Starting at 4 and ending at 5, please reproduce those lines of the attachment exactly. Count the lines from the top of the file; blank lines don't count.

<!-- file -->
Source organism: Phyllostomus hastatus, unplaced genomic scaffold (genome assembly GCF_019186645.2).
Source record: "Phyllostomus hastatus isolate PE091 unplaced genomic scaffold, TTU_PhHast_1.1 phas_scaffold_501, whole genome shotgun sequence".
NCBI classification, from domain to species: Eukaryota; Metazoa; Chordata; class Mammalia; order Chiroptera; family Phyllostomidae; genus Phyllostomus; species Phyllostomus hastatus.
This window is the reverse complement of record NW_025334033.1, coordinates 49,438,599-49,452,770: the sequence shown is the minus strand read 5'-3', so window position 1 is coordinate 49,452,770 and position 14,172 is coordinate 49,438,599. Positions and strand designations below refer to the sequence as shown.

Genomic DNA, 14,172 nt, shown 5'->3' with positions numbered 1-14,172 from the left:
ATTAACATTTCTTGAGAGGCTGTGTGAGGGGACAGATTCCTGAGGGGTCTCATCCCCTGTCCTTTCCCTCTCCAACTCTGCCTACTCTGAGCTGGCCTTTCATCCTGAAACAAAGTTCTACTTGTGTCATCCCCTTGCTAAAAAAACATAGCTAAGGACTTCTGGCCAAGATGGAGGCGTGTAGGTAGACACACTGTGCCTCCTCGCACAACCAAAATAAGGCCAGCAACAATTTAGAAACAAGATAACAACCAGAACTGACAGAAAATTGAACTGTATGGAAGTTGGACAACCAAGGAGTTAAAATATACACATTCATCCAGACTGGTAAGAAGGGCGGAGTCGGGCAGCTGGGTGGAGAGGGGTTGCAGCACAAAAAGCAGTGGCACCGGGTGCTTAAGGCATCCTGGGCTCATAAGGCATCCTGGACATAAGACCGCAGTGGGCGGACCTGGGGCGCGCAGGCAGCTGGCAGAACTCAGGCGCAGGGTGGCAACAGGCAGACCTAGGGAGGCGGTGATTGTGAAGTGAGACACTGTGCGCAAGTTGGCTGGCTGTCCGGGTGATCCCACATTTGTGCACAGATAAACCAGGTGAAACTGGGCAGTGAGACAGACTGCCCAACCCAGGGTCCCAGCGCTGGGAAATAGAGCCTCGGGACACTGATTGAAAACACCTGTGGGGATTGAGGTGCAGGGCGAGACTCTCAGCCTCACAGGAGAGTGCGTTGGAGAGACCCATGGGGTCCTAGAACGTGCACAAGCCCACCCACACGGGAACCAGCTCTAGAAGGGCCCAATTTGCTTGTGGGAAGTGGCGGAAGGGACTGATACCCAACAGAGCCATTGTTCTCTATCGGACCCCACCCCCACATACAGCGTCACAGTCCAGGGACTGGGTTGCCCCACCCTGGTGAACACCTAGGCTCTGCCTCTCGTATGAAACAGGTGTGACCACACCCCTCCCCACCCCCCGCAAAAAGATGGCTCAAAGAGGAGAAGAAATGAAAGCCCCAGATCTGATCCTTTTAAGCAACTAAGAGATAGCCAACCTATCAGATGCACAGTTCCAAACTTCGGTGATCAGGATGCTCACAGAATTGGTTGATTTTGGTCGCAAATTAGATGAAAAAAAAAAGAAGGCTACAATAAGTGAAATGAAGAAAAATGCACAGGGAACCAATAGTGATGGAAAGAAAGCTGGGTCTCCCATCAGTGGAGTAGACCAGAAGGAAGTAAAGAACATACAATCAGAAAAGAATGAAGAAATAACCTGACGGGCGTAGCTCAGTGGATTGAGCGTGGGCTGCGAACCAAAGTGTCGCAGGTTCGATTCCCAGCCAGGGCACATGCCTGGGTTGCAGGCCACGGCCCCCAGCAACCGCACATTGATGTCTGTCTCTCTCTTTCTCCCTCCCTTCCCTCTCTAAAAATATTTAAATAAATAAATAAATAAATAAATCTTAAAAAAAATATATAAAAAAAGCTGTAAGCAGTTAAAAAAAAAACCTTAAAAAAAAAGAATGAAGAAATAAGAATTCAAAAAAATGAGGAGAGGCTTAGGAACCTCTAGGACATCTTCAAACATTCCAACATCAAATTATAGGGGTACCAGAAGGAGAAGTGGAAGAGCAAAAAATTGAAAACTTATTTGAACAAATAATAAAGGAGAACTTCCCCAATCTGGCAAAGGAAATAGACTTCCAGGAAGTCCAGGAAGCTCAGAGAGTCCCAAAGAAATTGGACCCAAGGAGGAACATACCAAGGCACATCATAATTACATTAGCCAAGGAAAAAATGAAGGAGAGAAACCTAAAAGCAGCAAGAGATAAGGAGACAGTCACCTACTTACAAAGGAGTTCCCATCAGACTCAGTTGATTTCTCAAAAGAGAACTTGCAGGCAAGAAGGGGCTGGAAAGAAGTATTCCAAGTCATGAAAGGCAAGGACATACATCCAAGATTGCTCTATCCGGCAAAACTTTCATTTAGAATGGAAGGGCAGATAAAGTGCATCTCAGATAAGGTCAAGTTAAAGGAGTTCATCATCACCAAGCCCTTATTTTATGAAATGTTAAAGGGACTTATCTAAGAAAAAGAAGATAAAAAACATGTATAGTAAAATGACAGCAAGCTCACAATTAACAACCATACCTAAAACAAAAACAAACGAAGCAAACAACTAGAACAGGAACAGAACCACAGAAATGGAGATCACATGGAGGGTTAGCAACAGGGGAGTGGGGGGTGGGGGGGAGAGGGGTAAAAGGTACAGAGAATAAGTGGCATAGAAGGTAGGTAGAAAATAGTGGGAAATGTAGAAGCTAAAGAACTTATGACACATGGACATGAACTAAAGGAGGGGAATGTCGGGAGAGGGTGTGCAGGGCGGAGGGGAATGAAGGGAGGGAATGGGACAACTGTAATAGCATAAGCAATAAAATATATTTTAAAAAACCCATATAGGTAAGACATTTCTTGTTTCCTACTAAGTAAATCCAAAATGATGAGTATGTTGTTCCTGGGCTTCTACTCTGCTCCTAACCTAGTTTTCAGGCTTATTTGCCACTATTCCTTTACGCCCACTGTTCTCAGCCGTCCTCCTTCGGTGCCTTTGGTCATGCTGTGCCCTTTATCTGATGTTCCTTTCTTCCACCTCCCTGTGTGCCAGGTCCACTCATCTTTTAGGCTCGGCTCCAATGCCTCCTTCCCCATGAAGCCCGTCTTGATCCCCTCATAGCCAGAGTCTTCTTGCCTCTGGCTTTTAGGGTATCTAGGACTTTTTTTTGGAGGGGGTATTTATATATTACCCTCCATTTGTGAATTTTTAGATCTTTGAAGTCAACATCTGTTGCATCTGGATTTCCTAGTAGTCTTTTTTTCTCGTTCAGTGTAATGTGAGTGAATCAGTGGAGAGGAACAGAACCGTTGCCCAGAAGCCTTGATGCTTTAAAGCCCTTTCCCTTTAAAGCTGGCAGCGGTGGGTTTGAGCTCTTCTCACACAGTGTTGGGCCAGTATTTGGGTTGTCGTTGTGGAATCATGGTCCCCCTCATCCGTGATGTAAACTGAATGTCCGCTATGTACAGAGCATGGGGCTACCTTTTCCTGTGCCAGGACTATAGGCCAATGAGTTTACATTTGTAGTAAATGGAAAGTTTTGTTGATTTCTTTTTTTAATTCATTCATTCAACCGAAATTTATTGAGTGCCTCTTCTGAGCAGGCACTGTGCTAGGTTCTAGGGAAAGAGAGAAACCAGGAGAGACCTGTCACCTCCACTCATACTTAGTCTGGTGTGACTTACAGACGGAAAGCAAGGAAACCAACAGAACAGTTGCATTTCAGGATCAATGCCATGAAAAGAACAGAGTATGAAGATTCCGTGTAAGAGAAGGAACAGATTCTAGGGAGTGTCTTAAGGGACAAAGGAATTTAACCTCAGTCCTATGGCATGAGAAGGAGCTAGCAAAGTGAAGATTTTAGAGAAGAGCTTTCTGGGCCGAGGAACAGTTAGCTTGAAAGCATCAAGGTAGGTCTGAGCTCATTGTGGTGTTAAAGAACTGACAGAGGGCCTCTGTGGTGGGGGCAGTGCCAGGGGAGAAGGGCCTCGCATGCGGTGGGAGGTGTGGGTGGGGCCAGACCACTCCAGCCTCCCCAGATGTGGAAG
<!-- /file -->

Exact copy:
This window is the reverse complement of record NW_025334033.1, coordinates 49,438,599-49,452,770: the sequence shown is the minus strand read 5'-3', so window position 1 is coordinate 49,452,770 and position 14,172 is coordinate 49,438,599. Positions and strand designations below refer to the sequence as shown.

Genomic DNA, 14,172 nt, shown 5'->3' with positions numbered 1-14,172 from the left: